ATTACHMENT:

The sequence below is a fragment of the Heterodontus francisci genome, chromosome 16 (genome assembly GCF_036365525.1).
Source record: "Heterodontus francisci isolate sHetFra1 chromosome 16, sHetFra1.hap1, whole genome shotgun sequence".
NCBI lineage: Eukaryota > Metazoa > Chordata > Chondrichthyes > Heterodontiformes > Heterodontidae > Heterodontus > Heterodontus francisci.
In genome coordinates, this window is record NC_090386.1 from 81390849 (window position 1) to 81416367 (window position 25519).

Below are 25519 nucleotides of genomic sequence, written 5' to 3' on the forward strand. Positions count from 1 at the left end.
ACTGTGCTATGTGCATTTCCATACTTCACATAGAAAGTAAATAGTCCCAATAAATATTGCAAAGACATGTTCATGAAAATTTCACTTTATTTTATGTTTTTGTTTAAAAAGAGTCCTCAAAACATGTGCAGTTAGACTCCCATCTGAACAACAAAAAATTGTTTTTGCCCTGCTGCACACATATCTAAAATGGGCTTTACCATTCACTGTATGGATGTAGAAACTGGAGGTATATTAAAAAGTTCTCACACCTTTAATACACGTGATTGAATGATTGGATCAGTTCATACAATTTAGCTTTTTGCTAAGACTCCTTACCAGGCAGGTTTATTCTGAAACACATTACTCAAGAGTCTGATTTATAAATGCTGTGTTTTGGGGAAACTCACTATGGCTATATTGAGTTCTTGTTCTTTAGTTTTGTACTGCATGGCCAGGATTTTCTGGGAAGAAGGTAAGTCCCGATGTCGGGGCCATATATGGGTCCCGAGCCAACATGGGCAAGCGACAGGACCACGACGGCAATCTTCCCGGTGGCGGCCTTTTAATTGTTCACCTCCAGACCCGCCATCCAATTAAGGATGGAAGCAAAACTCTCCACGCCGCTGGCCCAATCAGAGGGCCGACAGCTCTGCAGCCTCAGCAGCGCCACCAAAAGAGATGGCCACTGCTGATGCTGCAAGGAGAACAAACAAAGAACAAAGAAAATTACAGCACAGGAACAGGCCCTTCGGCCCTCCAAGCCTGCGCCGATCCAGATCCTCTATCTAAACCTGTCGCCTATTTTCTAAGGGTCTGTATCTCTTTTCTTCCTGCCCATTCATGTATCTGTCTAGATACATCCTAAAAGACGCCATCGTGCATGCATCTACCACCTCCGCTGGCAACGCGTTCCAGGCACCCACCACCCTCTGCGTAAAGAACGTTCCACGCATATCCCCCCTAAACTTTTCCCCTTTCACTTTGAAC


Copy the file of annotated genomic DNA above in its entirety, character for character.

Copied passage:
The sequence below is a fragment of the Heterodontus francisci genome, chromosome 16 (genome assembly GCF_036365525.1).
Source record: "Heterodontus francisci isolate sHetFra1 chromosome 16, sHetFra1.hap1, whole genome shotgun sequence".
NCBI lineage: Eukaryota > Metazoa > Chordata > Chondrichthyes > Heterodontiformes > Heterodontidae > Heterodontus > Heterodontus francisci.
In genome coordinates, this window is record NC_090386.1 from 81390849 (window position 1) to 81416367 (window position 25519).

Below are 25519 nucleotides of genomic sequence, written 5' to 3' on the forward strand. Positions count from 1 at the left end.
ACTGTGCTATGTGCATTTCCATACTTCACATAGAAAGTAAATAGTCCCAATAAATATTGCAAAGACATGTTCATGAAAATTTCACTTTATTTTATGTTTTTGTTTAAAAAGAGTCCTCAAAACATGTGCAGTTAGACTCCCATCTGAACAACAAAAAATTGTTTTTGCCCTGCTGCACACATATCTAAAATGGGCTTTACCATTCACTGTATGGATGTAGAAACTGGAGGTATATTAAAAAGTTCTCACACCTTTAATACACGTGATTGAATGATTGGATCAGTTCATACAATTTAGCTTTTTGCTAAGACTCCTTACCAGGCAGGTTTATTCTGAAACACATTACTCAAGAGTCTGATTTATAAATGCTGTGTTTTGGGGAAACTCACTATGGCTATATTGAGTTCTTGTTCTTTAGTTTTGTACTGCATGGCCAGGATTTTCTGGGAAGAAGGTAAGTCCCGATGTCGGGGCCATATATGGGTCCCGAGCCAACATGGGCAAGCGACAGGACCACGACGGCAATCTTCCCGGTGGCGGCCTTTTAATTGTTCACCTCCAGACCCGCCATCCAATTAAGGATGGAAGCAAAACTCTCCACGCCGCTGGCCCAATCAGAGGGCCGACAGCTCTGCAGCCTCAGCAGCGCCACCAAAAGAGATGGCCACTGCTGATGCTGCAAGGAGAACAAACAAAGAACAAAGAAAATTACAGCACAGGAACAGGCCCTTCGGCCCTCCAAGCCTGCGCCGATCCAGATCCTCTATCTAAACCTGTCGCCTATTTTCTAAGGGTCTGTATCTCTTTTCTTCCTGCCCATTCATGTATCTGTCTAGATACATCCTAAAAGACGCCATCGTGCATGCATCTACCACCTCCGCTGGCAACGCGTTCCAGGCACCCACCACCCTCTGCGTAAAGAACGTTCCACGCATATCCCCCCTAAACTTTTCCCCTTTCACTTTGAAC